The genus Rhododendron includes plants that are commonly called azaleas, as well as those called rhodododendrons. Azaleas usually have thin leaves that are not thick and leathery like the leaves found in rhododendrons.While all rhododendrons are evergreen, azaleas can be
deciduous or evergreen.The deciduous azaleas are most diverse in the southeastern part of the United States. The evergreen azaleas are native to Asia and are found in both subtropical and temperate environments.
Rhododendrons are most closely related to heathers (Calluna, Erica) and heaths (Phyllodoce, etc.). The genus Rhododendron is very large containing more than 900 different species! Within this huge group are four commonly recognized subgroups. Three of these subgroups are distinguished by the hairs found on the leaves and other parts of the plant. Members of the lepidote group possess unique scale-like hairs and members of the elepidote group lack the scale hairs, but have elaborately branched hairs instead.The Tsutsusi group contains the evergreen azaleas. This group can be indentified by flattened, rusty or brown-colored hairs on the leaves and stems. Deciduous azaleas belong to the Pentanthera group.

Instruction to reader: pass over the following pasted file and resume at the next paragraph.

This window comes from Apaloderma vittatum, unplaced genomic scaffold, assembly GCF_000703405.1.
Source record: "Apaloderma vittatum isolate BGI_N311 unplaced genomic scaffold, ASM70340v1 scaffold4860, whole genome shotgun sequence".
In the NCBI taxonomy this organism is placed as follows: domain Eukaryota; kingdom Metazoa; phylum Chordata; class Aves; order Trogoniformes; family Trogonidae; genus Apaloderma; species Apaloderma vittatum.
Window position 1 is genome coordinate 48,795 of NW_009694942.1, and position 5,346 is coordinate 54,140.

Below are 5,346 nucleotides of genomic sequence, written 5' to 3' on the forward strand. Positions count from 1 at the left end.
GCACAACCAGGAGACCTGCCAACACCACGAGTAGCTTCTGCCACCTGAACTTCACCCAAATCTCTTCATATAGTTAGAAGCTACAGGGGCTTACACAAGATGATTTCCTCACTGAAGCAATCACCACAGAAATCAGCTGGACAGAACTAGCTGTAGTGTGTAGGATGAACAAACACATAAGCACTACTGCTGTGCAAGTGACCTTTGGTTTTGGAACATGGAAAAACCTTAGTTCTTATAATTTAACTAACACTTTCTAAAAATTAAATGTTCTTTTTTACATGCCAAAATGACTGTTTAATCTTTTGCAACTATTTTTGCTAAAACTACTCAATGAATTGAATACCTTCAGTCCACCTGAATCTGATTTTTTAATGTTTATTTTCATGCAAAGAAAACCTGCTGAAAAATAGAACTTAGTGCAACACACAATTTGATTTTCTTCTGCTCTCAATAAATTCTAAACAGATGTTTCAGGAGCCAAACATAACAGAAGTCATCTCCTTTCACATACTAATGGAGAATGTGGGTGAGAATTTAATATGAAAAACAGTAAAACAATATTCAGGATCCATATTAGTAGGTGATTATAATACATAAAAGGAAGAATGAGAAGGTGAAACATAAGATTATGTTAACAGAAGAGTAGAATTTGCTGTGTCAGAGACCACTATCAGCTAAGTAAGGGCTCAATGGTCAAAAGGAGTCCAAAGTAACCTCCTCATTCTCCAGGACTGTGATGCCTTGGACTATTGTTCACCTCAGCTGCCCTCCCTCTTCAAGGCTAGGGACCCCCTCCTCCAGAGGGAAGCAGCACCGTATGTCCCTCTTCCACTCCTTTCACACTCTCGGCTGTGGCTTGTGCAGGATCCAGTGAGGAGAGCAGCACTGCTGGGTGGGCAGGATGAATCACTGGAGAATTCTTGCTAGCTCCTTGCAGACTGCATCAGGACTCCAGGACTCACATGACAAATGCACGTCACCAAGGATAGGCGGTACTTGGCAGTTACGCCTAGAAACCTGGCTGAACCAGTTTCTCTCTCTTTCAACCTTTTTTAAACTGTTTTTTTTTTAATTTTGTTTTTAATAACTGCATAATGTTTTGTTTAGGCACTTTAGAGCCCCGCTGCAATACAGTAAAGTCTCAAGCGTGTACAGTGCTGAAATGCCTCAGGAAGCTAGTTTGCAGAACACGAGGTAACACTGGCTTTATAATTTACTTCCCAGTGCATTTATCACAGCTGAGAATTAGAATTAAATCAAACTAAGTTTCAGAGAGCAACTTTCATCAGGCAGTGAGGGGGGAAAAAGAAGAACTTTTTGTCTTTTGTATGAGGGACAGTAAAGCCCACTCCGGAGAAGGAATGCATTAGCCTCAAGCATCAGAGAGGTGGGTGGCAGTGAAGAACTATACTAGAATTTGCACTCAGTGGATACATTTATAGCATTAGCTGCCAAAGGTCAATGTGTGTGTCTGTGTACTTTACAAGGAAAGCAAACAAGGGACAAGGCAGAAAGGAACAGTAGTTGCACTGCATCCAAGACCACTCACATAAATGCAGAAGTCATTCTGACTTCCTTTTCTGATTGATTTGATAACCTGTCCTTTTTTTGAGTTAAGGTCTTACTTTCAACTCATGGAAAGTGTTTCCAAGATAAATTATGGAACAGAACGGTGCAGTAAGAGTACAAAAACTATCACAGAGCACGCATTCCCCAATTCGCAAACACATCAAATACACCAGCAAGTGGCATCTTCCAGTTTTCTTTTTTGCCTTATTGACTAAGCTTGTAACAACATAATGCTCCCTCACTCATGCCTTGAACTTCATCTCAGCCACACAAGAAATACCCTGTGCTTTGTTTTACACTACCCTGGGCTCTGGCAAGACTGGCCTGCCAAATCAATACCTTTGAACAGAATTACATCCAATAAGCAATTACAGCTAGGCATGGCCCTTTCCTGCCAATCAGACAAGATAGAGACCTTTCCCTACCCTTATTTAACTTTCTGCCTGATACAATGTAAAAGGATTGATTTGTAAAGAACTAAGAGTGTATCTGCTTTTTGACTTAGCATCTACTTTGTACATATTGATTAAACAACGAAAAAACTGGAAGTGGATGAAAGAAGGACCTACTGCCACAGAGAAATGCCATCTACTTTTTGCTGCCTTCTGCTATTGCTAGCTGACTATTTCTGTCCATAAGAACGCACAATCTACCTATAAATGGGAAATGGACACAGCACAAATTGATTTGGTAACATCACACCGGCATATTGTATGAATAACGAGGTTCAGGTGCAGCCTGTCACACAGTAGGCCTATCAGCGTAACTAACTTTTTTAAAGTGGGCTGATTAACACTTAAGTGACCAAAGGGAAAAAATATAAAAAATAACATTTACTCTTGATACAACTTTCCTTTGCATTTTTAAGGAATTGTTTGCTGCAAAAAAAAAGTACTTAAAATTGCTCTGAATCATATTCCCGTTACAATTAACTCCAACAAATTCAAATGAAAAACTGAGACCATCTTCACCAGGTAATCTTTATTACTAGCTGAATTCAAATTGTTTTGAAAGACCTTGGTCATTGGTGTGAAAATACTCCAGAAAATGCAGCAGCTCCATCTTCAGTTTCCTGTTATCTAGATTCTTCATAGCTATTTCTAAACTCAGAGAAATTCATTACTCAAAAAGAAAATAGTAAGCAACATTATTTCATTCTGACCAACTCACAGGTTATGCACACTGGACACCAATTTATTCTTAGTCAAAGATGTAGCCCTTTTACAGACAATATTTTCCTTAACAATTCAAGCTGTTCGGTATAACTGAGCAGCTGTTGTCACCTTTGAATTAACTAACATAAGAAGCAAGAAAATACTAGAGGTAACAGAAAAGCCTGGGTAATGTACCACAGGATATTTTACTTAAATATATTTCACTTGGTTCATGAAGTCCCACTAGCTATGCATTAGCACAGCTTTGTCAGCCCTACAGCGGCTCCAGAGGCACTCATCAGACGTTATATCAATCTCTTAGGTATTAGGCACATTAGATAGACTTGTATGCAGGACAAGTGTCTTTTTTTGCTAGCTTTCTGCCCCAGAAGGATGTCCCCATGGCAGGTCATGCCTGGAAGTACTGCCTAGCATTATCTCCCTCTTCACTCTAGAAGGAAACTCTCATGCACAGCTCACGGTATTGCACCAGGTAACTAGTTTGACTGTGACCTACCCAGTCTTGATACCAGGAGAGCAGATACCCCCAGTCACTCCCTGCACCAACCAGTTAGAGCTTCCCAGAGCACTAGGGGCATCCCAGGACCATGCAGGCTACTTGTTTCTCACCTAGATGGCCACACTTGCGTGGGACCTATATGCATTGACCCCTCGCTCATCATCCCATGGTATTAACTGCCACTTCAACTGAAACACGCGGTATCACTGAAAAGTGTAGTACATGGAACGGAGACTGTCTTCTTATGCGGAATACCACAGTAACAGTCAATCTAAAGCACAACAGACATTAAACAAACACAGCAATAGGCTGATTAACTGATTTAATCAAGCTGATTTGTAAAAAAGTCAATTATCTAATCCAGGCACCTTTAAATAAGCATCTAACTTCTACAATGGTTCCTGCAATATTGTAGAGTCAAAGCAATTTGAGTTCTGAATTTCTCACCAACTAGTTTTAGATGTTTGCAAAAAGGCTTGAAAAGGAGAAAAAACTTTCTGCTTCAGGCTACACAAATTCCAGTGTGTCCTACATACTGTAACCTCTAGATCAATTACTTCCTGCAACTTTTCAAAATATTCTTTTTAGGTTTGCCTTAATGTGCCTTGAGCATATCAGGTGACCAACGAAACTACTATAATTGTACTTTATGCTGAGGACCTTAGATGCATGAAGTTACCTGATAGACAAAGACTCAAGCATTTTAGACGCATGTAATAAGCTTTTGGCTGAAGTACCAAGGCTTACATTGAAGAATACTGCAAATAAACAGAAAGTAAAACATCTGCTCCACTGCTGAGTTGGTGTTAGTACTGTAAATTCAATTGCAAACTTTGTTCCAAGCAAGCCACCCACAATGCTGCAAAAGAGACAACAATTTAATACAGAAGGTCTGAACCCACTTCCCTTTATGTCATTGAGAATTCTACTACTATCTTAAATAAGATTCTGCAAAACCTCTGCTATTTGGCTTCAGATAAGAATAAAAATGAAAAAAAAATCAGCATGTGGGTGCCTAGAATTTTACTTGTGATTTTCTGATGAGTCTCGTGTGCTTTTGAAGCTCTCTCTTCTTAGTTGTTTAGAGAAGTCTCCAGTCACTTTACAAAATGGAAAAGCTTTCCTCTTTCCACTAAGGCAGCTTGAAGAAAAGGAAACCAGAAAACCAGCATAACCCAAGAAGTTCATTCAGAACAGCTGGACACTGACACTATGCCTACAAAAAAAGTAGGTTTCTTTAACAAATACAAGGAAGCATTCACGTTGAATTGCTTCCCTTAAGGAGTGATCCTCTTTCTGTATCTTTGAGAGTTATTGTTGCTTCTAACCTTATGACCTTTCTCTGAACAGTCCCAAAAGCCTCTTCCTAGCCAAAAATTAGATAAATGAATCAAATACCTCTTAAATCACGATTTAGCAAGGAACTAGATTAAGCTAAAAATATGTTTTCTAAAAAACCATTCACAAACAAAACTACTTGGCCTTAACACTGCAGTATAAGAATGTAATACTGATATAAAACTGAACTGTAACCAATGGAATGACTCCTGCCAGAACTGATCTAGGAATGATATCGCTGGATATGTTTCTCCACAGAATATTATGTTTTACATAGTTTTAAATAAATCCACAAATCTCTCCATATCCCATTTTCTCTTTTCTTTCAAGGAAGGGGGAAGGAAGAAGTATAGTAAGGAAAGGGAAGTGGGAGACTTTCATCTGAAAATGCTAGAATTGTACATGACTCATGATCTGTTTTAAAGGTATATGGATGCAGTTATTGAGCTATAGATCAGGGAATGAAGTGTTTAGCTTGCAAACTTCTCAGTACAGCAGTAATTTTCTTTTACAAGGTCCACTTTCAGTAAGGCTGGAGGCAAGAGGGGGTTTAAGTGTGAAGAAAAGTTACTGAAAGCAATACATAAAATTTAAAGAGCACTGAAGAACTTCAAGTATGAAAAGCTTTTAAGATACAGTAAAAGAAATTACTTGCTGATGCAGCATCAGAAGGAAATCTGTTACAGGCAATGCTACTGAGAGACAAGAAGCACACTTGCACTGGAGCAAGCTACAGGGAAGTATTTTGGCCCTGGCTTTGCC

Description of Rhododendrons!
More pictures of Rhododendrons!
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